Colony Insurance Company v. First Specialty Insura, No. 17-60094 (5th Cir. 2018)

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The court issued a subsequent related opinion or order on March 21, 2019.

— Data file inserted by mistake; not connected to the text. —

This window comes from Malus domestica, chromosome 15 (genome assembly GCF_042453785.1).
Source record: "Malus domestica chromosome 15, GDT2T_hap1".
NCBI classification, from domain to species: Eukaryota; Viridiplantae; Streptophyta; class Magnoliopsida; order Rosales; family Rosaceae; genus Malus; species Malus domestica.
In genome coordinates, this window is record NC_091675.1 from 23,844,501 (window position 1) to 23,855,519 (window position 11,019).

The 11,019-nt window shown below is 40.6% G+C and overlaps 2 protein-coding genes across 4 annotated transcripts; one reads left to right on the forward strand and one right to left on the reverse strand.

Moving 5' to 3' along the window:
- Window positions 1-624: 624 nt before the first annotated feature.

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Case: 17-60094 Document: 00514430415 Page: 1 Date Filed: 04/16/2018 IN THE UNITED STATES COURT OF APPEALS FOR THE FIFTH CIRCUIT No. 17-60094 United States Court of Appeals Fifth Circuit FILED April 16, 2018 COLONY INSURANCE COMPANY, Lyle W. Cayce Clerk Plaintiff - Appellant v. FIRST SPECIALTY INSURANCE CORPORATION, Defendant - Appellee Appeal from the United States District Court for the Southern District of Mississippi USDC No. 1:16-CV-191 Before WIENER, GRAVES, and HO, Circuit Judges. JAMES E. GRAVES, JR., Circuit Judge:* Colony Insurance Company appeals from the district court’s judgment in favor of First Specialty Insurance Corporation. Because this case presents determinative questions of Mississippi law for which there is no applicable precedent, we CERTIFY those questions to the Supreme Court of Mississippi. CERTIFICATION FROM THE UNITED STATES COURT OF APPEALS FOR THE FIFTH CIRCUIT TO THE SUPREME Pursuant to 5TH CIR. R. 47.5, the court has determined that this opinion should not be published and is not precedent except under the limited circumstances set forth in 5TH CIR. R. 47.5.4. * Case: 17-60094 Document: 00514430415 Page: 2 Date Filed: 04/16/2018 No. 17-60094 COURT OF MISSISSIPPI, PURSUANT TO RULE 20 OF THE MISSISSIPPI RULES OF APPELLATE PROCEDURE. TO THE SUPREME COURT OF MISSISSIPPI AND THE HONORABLE JUSTICES THEREOF: I. STYLE OF THE CASE The style of the case in which this certification is made is Colony Insurance Company v. First Specialty Insurance Corporation, No. 17-60094, in the United States Court of Appeals for the Fifth Circuit. The case is on appeal from the United States District Court for the Southern District of Mississippi. Federal jurisdiction is based on diversity of citizenship. II. STATEMENT OF FACTS On July 28, 2014, Jerry Lee Taylor II, an employee of Accu-Fab & Construction, Inc., was killed in an explosion at Omega Protein Corporation’s facility in Moss Point, Mississippi. ROA.110, 292. When the explosion occurred, two third-party liability insurance policies identifying Omega as a named insured were in effect. One of those policies, issued by Ace American Insurance Company (AAIC), provided Omega with $1 million in primary coverage. ROA.110. The other policy, issued by First Specialty Insurance Corporation, provided Omega with $10 million of coverage excess to that provided by the AAIC Policy. ROA.110, 237–71. A third-party liability insurance policy issued by Colony Insurance Company was also in effect. The Colony Policy named Accu-Fab as the insured and provided $1 million in coverage. ROA.110, 170–236. The Colony Policy contained an “Additional Insured” endorsement, which designated “[a]ll persons or organizations as required by written contract with the Named Insured” as being insureds under the Colony Policy as well, subject to certain limitations and exclusions. ROA.218. 2 Case: 17-60094 Document: 00514430415 Page: 3 Date Filed: 04/16/2018 No. 17-60094 On March 4, 2015, Omega informed Colony that it expected to receive “claims for personal injury and/or wrongful death” arising out of the July 2014 explosion. Asserting that it qualified as an “additional insured” under the Colony Policy, Omega demanded that Accu-Fab and Colony “defend and fully indemnify [it] from any [such] claims.” ROA.292–93. On March 13, 2015, Colony notified Omega that it was conducting an investigation into the explosion “under a full and complete reservation of rights . . . including the right to disclaim coverage in whole or in part should it consider such denial warranted.” Colony contended that the Colony Policy’s “Total Pollution Exclusion may apply to preclude coverage in this matter” and expressed doubt that Omega qualified as an “additional insured.” ROA.414– 15. On April 17, 2015, Colony filed a complaint for declaratory judgment in the Circuit Court of Jackson County, Mississippi. The complaint, which named Accu-Fab and Omega as defendants, sought a court order “declaring that the [Colony Policy] does not provide any coverage for any and all damages or injuries sustained as a result of the [July 2014] explosion.” ROA.788–92. On September 2, 2015, Taylor’s estate and survivors filed a wrongful death action against Omega in federal district court. Colony subsequently agreed to fund Omega’s defense, subject to a “full and complete” reservation of rights, “including the right to seek recovery of all defense costs it incurs on behalf of Omega should a court determine that Colony does not in fact owe a defense to [Omega].” ROA.416–17. In a letter dated December 9, 2015, Colony informed Omega’s attorney that: Colony’s position is that it does not believe the policy of insurance it issued to Accu-Fab provides any coverage whatsoever for the unfortunate incident which occurred at the Omega Protein facility on July 28, 2014. Nevertheless, at your request Colony has agreed to fund the defense of Omega Protein, and is pursuing a 3 Case: 17-60094 Document: 00514430415 Page: 4 Date Filed: 04/16/2018 No. 17-60094 declaratory judgment action in order to have the court determine whether its coverage position is or is not correct. Colony is providing a good-faith defense to Omega through the services of your law firm and yourself. If the court ultimately determines that the policy issued by Colony to Accu-Fab does not require that it fund Omega’s defense, Omega will have been unjustly enriched to the extent Colony paid its defense costs when it had no obligation to do so. ROA.361. Colony also wrote that, “[w]ith regard to Taylor’s settlement demand, Colony will of course consider any reasonable demand sent to it,” but “any demands for settlement made on behalf of the estate and survivors of Mr. Taylor will be reviewed in light of the insurance coverage issue which is currently the subject of Colony’s declaratory judgment action.” ROA.361–62. A settlement conference in the Taylor lawsuit was set for January 14, 2016. On January 12, 2016, First Specialty sent a letter to Colony stating that “the settlement conference presents an excellent but limited opportunity to settle this claim for $2 million or less” and requesting that Colony “be prepared to tender its $1 million primary limits on January 14 to achieve a settlement.” ROA.793. First Specialty asserted that AAIC “is prepared to tender its $750,000 limits to achieve a settlement” and that “Omega has tendered its $250,000 deductible under the [AAIC] policy.” ROA.794, 796. The letter concluded: The Taylor claim will certainly not settle for $1 million. As noted, failure to take advantage of the opportunity on January 14 to settle the Taylor claim for $2 million or less may not come again and may result in substantial unnecessary losses for Omega and its excess insurers, potentially including [First Specialty]. Accordingly, [First Specialty] respectfully requests Colony to be prepared to tender its limits to settle the Taylor claim during the January 14 settlement conference. ROA.796. 4 Case: 17-60094 Document: 00514430415 Page: 5 Date Filed: 04/16/2018 No. 17-60094 At the settlement conference, Colony agreed to pay the Colony Policy’s $1 million policy limit in return for Omega’s “full and complete release” from the Taylor lawsuit. ROA.797. AAIC also settled for its policy limits. ROA.110. Colony then dismissed its declaratory judgment action. ROA.115 n.3. In post-settlement correspondence, Colony asserted that the Colony Policy did not cover Omega in connection with the Taylor lawsuit and demanded that First Specialty reimburse “the full $1 million Colony contributed to the Taylor settlement within 14 days.” ROA.797–99. When First Specialty refused, Colony filed the present suit in the United States District Court for the Southern District of Mississippi. Asserting claims for equitable subrogation and implied indemnity under Mississippi law, Colony sought to recover the amounts it expended on Omega’s behalf in defending and settling the Taylor lawsuit. ROA.159–68. Colony and First Specialty filed cross-motions for summary judgment. The district court granted First Specialty’s motion, denied Colony’s motion, and entered a final judgment dismissing Colony’s suit with prejudice. ROA.109–17. In concluding that First Specialty was entitled to summary judgment on Colony’s equitable subrogation claim, the district court relied entirely on Mississippi’s voluntary payment doctrine. Observing that Colony’s position “is, and has always been, that it did not insure Omega,” and accepting that position as true for summary judgment purposes, the district court concluded that Colony acted as a “voluntary payor” and could not “recover for payments made on behalf of a defendant that it did not even insure simply because it feared that the defendant might be an additional insured under its policy.” ROA.113–15. The district court granted summary judgment on Colony’s implied indemnity claim “for a similar reason,” concluding that Colony’s position that it did not insure Omega meant that it “was not obligated to pay” any portion of the Taylor settlement. ROA.115. Colony appealed. 5 Case: 17-60094 Document: 00514430415 Page: 6 Date Filed: 04/16/2018 No. 17-60094 III. DISCUSSION Mississippi’s voluntary payment doctrine provides that “‘[a] voluntary payment can not be recovered back.’” Genesis Ins. Co. v. Wausau Ins. Cos., 343 F.3d 733, 736 (5th Cir. 2003) (quoting McDaniel Bros. Constr. Co., Inc. v. BurkHallman Co., 175 So. 2d 603, 605 (1965)). “Payments made under compulsion are . . . not considered voluntary, and are thus not barred from recovery by the volunteer doctrine.” Id. at 738. Similarly, “[p]ayments that are made by virtue of legal obligation or by accident or mistake are inherently involuntary.” Id. (citing 66 Am. Jur. § 112 (2001)). In the insurance context, the Mississippi Supreme Court has long held that “payment by an insurer which properly undertakes a burden of settlement or defense does not render it a volunteer, not entitled to recover.” State Farm Mut. Auto. Ins. Co. v. Allstate Ins. Co., 255 So. 2d 667, 669 (Miss. 1971) (citation and internal quotation marks omitted). More recently, the court has held that the voluntary payment doctrine does not preclude an insurer from recovering a settlement payment made on behalf of an insured, provided the insurer “can prove it was legally liable to settle, and that the amount it paid . . . was reasonable.” Guidant Mut. Ins. Co. v. Indem. Ins. Co. of N. Am., 13 So. 3d 1270, 1280 (Miss. 2009) (Guidant I). The court subsequently explained that “the phrase ‘legally liable to settle’ mean[s] that [the insurer] must prove that it had a legal duty to settle, or at least a legal duty to consider the insured’s best interest and to make an honest evaluation of a settlement offer within the policy limits.” Indem. Ins. Co. of N. Am. v. Guidant Mut. Ins. Co., 99 So. 3d 142, 151 (Miss. 2012) (Guidant II). As the district court observed, the insurer that sought recovery in Guidant I and II apparently did not dispute that the individual on whose behalf it settled was its insured. Here, by contrast, Colony has consistently maintained that Omega is not its insured. First Specialty argues that this is a 6 Case: 17-60094 Document: 00514430415 Page: 7 Date Filed: 04/16/2018 No. 17-60094 crucial distinction: if Omega is not its insured, Colony did not act out of compulsion or a legal duty owed to Omega when it decided to contribute to the Taylor settlement. Colony, on the other hand, contends that it did not act as a volunteer simply because it disputed Omega’s status under the Colony Policy. In particular, Colony argues that, having assumed Omega’s defense of the Taylor lawsuit in good faith, it became obligated to act in the best interests of Omega as its purported insured, at least until the coverage issue was resolved. Before the coverage question was resolved, Colony was presented with an offer to settle the Taylor lawsuit within policy limits. Colony maintains that it acted in Omega’s best interests (and its own) when it accepted that offer: proceeding to trial would have risked an even larger judgment against Omega, for which Colony may have been liable if it was ultimately determined that the Colony Policy covered Omega. We have not located any decision of the Supreme Court of Mississippi addressing whether the voluntary payment doctrine precludes recovery by an insurer that contributes to a settlement on behalf of a purported insured whose defense the insurer has undertaken but whom the insurer maintains is not actually its insured. During oral argument, Colony and First Specialty agreed that the Mississippi Supreme Court has not addressed this issue. Because this determinative issue of state common law is “genuinely unsettled,” we conclude that certification is appropriate. See Jefferson v. Lead Indus. Ass’n, Inc., 106 F.3d 1245, 1247 (5th Cir. 1997); MISS. R. APP. P. 20(a). IV. QUESTIONS CERTIFIED Consistent with our respect for federalism and the authoritative role of state supreme courts in issuing binding interpretations of state law, while simultaneously respecting the parties’ choice of a federal forum by reserving for this Court the final power of judgment, we hereby certify, on our own 7 Case: 17-60094 Document: 00514430415 Page: 8 Date Filed: 04/16/2018 No. 17-60094 motion, the following determinative questions of law to the Supreme Court of Mississippi: Mississippi’s voluntary payment doctrine does not bar an insurer from recovering a settlement payment made under “compulsion” or as the result of a settlement-related “legal duty.” 1. Does an insurer act under “compulsion” if it takes the legal position that an entity purporting to be its insured is not covered by its policy, but nonetheless pays a settlement demand in good faith to avoid potentially greater liability that could arise from a future coverage determination? 2. Does an insurer satisfy the “legal duty” standard if it makes a settlement payment on behalf of a purported insured whose defense it has assumed in good faith, but whose coverage under the policy has not been definitively resolved, even if the insurer maintains that the purported insured is not actually insured under the policy? We disclaim any intention or desire that the Supreme Court of Mississippi confine its reply to the precise form or scope of the questions certified. The record in this case and copies of the parties’ briefs are transmitted herewith. We retain cognizance of this appeal pending response from the Supreme Court of Mississippi. 8